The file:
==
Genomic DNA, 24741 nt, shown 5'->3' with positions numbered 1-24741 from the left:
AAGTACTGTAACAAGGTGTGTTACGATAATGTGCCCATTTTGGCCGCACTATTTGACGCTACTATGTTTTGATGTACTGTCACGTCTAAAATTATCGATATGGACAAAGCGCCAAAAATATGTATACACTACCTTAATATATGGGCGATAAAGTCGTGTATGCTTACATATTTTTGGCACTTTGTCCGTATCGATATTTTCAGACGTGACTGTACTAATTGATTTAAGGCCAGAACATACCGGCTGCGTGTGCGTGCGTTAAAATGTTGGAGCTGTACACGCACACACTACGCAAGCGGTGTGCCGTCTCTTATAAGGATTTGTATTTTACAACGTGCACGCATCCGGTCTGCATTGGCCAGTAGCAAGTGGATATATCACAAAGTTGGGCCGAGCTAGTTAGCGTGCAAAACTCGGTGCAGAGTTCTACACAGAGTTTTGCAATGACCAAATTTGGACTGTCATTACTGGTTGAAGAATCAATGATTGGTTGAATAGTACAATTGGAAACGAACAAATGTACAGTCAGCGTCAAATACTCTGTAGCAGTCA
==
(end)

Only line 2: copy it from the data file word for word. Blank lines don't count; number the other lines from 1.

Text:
AAGTACTGTAACAAGGTGTGTTACGATAATGTGCCCATTTTGGCCGCACTATTTGACGCTACTATGTTTTGATGTACTGTCACGTCTAAAATTATCGATATGGACAAAGCGCCAAAAATATGTATACACTACCTTAATATATGGGCGATAAAGTCGTGTATGCTTACATATTTTTGGCACTTTGTCCGTATCGATATTTTCAGACGTGACTGTACTAATTGATTTAAGGCCAGAACATACCGGCTGCGTGTGCGTGCGTTAAAATGTTGGAGCTGTACACGCACACACTACGCAAGCGGTGTGCCGTCTCTTATAAGGATTTGTATTTTACAACGTGCACGCATCCGGTCTGCATTGGCCAGTAGCAAGTGGATATATCACAAAGTTGGGCCGAGCTAGTTAGCGTGCAAAACTCGGTGCAGAGTTCTACACAGAGTTTTGCAATGACCAAATTTGGACTGTCATTACTGGTTGAAGAATCAATGATTGGTTGAATAGTACAATTGGAAACGAACAAATGTACAGTCAGCGTCAAATACTCTGTAGCAGTCA